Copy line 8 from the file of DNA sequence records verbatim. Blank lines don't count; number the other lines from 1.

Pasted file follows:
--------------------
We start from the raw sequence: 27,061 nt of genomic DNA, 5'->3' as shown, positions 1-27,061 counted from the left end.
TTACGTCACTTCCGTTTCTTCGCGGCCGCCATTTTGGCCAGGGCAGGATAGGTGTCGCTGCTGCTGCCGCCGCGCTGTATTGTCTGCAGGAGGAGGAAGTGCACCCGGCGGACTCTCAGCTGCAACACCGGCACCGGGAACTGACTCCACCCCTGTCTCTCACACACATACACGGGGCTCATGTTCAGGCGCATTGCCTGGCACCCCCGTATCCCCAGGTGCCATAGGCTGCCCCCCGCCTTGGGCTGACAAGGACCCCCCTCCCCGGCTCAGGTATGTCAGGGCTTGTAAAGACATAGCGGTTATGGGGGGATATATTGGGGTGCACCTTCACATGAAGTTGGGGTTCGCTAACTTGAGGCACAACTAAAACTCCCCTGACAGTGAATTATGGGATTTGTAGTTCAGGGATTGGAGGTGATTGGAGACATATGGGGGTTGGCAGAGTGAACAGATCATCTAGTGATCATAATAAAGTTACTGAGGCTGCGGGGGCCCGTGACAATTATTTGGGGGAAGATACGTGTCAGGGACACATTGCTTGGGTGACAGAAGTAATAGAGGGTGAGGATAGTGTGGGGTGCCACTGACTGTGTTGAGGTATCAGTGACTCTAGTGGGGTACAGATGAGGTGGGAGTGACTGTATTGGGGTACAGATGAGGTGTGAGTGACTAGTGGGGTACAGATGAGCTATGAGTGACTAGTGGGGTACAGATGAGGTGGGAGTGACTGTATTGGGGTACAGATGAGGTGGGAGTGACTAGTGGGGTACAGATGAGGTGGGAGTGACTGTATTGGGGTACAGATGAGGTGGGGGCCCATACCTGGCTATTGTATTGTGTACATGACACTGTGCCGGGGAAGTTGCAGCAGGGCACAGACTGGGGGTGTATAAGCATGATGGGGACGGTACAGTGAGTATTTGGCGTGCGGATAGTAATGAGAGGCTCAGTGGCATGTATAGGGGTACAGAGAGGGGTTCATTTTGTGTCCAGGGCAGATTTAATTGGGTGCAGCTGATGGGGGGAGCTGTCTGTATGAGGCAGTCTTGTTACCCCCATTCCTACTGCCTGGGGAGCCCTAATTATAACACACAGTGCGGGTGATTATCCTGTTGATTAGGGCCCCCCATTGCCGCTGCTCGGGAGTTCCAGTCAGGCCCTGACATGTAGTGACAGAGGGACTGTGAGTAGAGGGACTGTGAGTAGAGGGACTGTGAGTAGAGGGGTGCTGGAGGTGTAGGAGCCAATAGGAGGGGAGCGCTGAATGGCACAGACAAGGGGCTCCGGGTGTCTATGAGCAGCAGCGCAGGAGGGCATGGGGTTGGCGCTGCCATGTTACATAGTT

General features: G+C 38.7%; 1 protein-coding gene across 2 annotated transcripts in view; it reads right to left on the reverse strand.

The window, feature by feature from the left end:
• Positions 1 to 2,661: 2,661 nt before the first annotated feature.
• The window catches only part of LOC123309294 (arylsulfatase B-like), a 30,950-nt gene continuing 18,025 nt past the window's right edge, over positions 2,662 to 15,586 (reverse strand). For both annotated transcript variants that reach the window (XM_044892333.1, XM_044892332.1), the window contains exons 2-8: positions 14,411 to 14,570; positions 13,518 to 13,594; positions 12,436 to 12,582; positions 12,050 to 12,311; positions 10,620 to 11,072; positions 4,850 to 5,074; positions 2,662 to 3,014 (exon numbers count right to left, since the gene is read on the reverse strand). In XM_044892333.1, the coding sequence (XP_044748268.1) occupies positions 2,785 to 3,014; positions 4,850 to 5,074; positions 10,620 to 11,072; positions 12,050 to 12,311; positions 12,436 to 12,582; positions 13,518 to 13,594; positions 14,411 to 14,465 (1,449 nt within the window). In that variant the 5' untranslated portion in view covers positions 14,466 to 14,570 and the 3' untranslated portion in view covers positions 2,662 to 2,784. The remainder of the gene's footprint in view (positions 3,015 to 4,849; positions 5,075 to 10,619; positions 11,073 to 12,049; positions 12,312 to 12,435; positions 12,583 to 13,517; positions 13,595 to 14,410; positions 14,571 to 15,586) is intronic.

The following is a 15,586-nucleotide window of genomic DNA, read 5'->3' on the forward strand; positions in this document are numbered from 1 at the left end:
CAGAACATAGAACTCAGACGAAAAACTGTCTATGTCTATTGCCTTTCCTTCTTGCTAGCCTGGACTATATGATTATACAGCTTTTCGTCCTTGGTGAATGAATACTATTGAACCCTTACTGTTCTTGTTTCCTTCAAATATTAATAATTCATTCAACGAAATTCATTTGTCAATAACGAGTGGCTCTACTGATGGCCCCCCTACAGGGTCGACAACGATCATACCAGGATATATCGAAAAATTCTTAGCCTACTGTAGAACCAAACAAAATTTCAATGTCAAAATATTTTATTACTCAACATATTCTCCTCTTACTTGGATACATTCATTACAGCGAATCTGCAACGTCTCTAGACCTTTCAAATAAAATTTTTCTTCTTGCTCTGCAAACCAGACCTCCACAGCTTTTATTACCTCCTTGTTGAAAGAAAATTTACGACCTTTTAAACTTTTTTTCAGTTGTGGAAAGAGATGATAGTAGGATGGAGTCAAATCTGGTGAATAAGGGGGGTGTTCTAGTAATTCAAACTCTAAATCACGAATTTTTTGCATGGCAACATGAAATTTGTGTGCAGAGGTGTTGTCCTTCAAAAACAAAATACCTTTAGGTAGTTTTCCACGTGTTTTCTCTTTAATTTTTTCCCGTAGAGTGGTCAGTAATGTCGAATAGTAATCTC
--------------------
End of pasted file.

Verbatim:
CAGAACATAGAACTCAGACGAAAAACTGTCTATGTCTATTGCCTTTCCTTCTTGCTAGCCTGGACTATATGATTATACAGCTTTTCGTCCTTGGTGAATGAATACTATTGAACCCTTACTGTTCTTGTTTCCTTCAAATATTAATAATTCATTCAACGAAATTCATTTGTCAATAACGAGTGGCTCTACTGATGGCCCCCCTACAGGGTCGACAACGATCATACCAGGATATATCGAAAAATTCTTAGCCTACTGTAGAACCAAACAAAATTTCAATGTCAAAATATTTTATTACTCAACATATTCTCCTCTTACTTGGATACATTCATTACAGCGAATCTGCAACGTCTCTAGACCTTTCAAATAAAATTTTTCTTCTTGCTCTGCAAACCAGACCTCCACAGCTTTTATTACCTCCTTGTTGAAAGAAAATTTACGACCTTTTAAACTTTTTTTCAGTTGTGGAAAGAGATGATAGTAGGATGGAGTCAAATCTGGTGAATAAGGGGGGTGTTCTAGTAATTCAAACTCTAAATCACGAATTTTTTGCATGGCAACATGAAATTTGTGTGCAGAGGTGTTGTCCTTCAAAAACAAAATACCTTTAGGTAGTTTTCCACGTGTTTTCTCTTTAATTTTTTCCCGTAGAGTGGTCAGTAATGTCGAATAGTAATCTC